Personally  I  have  no big  issue   with   duplication   if  ever  bottle  is     signed  and  dated

But  I accept that  others  may  have a  problem   with  this

_______


 I think  that   the  the   "liang ge   xing /  san ge  bu"  is   meant  as  an ideal.

I have no  idea  who coined the  phrase , nor  why

Cheers

Peter


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Joey
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« Reply #3 on: October 05, 2014, 01:55:12 pm »

Dear Peter,
     Thank you for the explanation. Now I understand it better.
     I can see their points, although I personally think that most Chinese art was done as an 'homage' to prior art. For example, the 4 Wangs of the 17th C., who in effect founded the Orthodox Court Landscape style painting; they were closely copying or at least inspired by, earlier paintings, from the Ming Wu School, from the Blue & Green School (also Ming), and from Northern and Southern Song Dynasty painting.
    It sounds as if they've been influenced by Western attitudes towards what constitutes fine art.
Best,
   Joey
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Joey Silver, collecting snuff bottles since Feb.1970

OIB
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« Reply #4 on: October 08, 2014, 01:01:01 am »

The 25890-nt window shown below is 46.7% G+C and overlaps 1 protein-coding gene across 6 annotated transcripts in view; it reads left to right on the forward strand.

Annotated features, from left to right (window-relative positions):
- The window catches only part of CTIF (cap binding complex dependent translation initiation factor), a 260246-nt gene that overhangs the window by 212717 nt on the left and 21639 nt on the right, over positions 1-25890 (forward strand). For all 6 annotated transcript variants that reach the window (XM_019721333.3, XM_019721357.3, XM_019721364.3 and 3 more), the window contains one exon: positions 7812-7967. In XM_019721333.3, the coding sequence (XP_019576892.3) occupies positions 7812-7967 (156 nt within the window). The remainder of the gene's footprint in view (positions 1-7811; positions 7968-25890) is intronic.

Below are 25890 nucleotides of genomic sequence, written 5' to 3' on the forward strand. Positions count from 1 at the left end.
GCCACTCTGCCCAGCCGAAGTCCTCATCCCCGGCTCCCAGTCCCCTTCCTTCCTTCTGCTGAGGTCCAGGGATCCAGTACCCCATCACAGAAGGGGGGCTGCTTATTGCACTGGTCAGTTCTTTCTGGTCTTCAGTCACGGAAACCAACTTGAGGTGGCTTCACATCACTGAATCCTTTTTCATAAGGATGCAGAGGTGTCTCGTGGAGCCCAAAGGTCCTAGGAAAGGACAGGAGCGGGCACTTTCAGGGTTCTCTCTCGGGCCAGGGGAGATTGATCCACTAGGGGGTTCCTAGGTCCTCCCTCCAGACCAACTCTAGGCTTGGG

joey,

My views on this subject is as follow :

1. On ' copying ', it can mean later artists reproducing exactly/identically what artists in the earlier dynasties did ( students of art school were taught to do so to gauge how close they reached the standards of the earlier masters ). This is what the Shangdong IPB master Li Kechang meant when he referred to the works of craftsmen copying faithfully even the details of others.

2. ' Copying ' can also mean an artist ' follows the style ' of earlier masters, like the
Qing artists painted by following the style of Ming masters. However, the later artists' works were of different contents, They were in a sense following the traditions of certain school.

i will continue when I am back from some meeting.

Inn Bok

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Joey
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« Reply #5 on: October 08, 2014, 02:14:17 am »

Dear Inn Bok,
     
       I understand, but it has always been the Chinese way to revere and emulate, and, yes, COPY, the behavior of ancestors, whether actual or philosophical. And I see  (and Chinese Culture historically saw) later
artists as the spiritual/philosophical 'children' of their predecessors, whether those earlier artists were  years or centuries earlier.  And if you look at the Four Wangs of the 17th C., they specifically copied earlier artists.
    The fact that they couldn't help being influenced by later culture, and their work is immediately identifiable as 17th C. and not Ming or Song, is not an argument against their basic philosophy, which I call, following the
Hebrew Bible's book of Ecclesiastes, "There Is Nothing New Under The Sun".
Best,
   Joey
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Joey Silver, collecting snuff bottles since Feb.1970